Making bits faster

Reading time ~2 minutes

This post was inspired by a discussion on Reddit that followed my previous post

In this post, I will cover a suggestion by BelowAverageITGuy that cut down the total execution time by almost one hour.

Saga

Before I go further here are some link to the previous posts on the problem of calculating similarities and then optimizing it grew to few post. Here are all of them:

Recap

The last implementation of GetNonZeroIndexes looked like this:

public IList<int> GetNonZeroIndexes()
{
    List<int> ret= new List<int>();
    for (var i = 0; i < _array.Length; i++)
    {
        if (_array[i] != 0L)// this one check saves me 64 ones
        {
            if (IsBitSet(_array[i], 0)) ret.Add(i * 64 + 0);
            if (IsBitSet(_array[i], 1)) ret.Add(i * 64 + 1);
            if (IsBitSet(_array[i], 2)) ret.Add(i * 64 + 2);
            if (IsBitSet(_array[i], 3)) ret.Add(i * 64 + 3);
            .
            .
            .
            //You get the idea
            .
            .
            .
            if (IsBitSet(_array[i], 61)) ret.Add(i * 64 + 61);
            if (IsBitSet(_array[i], 62)) ret.Add(i * 64 + 62);
            if (IsBitSet(_array[i], 63)) ret.Add(i * 64 + 63);
        }
    }
    return ret;
}

With IsBitSet looking like this:

[MethodImpl(MethodImplOptions.AggressiveInlining)]
static bool IsBitSet(long b, int pos)
{
    return (b & (1L << pos)) != 0;
}

It is using bit operations that are very fast, so what can be done better?

Bit mask precalculation

His suggestion was to get rid of bit shifting and have the mask ready. This way I will get rid of IsBitSet and end up with GetNonZeroIndexes looking like this:

        public IList<int> GetNonZeroIndexes()
        {
            List<int> ret= new List<int>();
            for (var i = 0; i < _array.Length; i++)
            {
                var a = _array[i];
                if (a != 0UL)
                {
                    if ((a & 1UL) != 0UL) ret.Add(i * 64 + 0);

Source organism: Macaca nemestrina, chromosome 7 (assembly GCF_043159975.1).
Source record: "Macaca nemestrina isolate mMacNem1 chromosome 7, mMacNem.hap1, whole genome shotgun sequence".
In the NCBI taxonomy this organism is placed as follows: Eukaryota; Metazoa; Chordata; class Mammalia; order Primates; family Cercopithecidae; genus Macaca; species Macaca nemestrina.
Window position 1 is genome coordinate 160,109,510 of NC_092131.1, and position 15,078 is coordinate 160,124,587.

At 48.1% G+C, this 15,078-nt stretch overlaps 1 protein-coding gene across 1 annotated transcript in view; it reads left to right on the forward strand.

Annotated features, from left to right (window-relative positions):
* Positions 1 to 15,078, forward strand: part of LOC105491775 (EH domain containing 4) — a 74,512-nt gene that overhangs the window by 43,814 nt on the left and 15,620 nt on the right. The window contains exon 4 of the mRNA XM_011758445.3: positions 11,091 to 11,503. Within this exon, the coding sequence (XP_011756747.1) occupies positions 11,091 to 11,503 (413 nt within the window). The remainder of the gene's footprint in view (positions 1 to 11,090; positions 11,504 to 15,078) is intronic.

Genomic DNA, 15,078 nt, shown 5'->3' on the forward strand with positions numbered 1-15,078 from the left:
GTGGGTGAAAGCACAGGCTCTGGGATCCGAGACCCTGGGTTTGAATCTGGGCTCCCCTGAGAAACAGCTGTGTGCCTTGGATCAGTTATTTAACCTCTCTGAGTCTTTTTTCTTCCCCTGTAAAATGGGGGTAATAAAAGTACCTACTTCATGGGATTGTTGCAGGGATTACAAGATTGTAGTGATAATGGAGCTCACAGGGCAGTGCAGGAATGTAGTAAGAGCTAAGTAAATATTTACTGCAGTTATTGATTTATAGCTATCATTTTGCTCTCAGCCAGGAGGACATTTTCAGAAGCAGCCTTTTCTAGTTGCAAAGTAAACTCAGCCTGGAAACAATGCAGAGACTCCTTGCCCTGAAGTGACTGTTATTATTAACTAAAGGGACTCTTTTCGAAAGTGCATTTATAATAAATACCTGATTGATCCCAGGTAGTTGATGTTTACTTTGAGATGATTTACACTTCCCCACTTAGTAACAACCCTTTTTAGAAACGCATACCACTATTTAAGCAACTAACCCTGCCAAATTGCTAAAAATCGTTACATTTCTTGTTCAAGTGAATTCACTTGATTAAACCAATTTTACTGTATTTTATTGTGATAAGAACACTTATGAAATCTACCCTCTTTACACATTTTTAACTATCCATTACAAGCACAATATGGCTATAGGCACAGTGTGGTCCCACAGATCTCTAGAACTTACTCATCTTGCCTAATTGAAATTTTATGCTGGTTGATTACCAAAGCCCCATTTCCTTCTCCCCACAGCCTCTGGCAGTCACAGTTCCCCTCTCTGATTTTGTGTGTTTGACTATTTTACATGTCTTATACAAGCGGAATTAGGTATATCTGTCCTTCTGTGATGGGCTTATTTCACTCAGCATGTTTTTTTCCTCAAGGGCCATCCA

if ((a & 2UL) != 0UL) ret.Add(i * 64 + 1);
                    if ((a & 4UL) != 0UL) ret.Add(i * 64 + 2);
                    if ((a & 8UL) != 0UL) ret.Add(i * 64 + 3);
                     .
                    .
                    .
                    .
                    .
                    if ((a & 1152921504606846976UL) != 0UL) ret.Add(i * 64 + 60);
                    if ((a & 2305843009213693952UL) != 0UL) ret.Add(i * 64 + 61);
                    if ((a & 4611686018427387904UL) != 0UL) ret.Add(i * 64 + 62);
                    if ((a & 9223372036854775808UL) != 0UL) ret.Add(i * 64 + 63);
                }
            }
            return ret;
        }

Excel

I generate this code in Excel and after generating all the if statemenent the program started to crash. i wonder if You can spot the error:

Power of 2 Value  
49 140 737 488 355 328  
50 281 474 976 710 656  
51 562 949 953 421 312  
52 1 125 899 906 842 620  
53 2 251 799 813 685 250  

See it?
I’ve hit Excel (and Google docs for that matter) precision and in the 52th power of 2, it was rounded in a strange way. So instead of getting 1 125 899 906 842 624 I’ve got 1 125 899 906 842 620 :| There goes two hours lost on debugging the applications.

Results

How did it impact performance? It allowed the sample execution time to go down to 308.22 seconds. For all recipes I get:

(297 / 2199) * 182184 ~ 6,8 hours (starting from 34 hours)

This shaved off almost 1 hour(!) from the best time. It also shows that even things as fast as bit shifts can be made faster.

Understanding OutOfMemoryException

An analysis why OutOfMemoryException happens. Additionally a riddle why it happened this time. Continue reading

Dividing a bit in two for performance

Published on December 20, 2016

Using bit masks for high-performance calculations

Published on December 13, 2016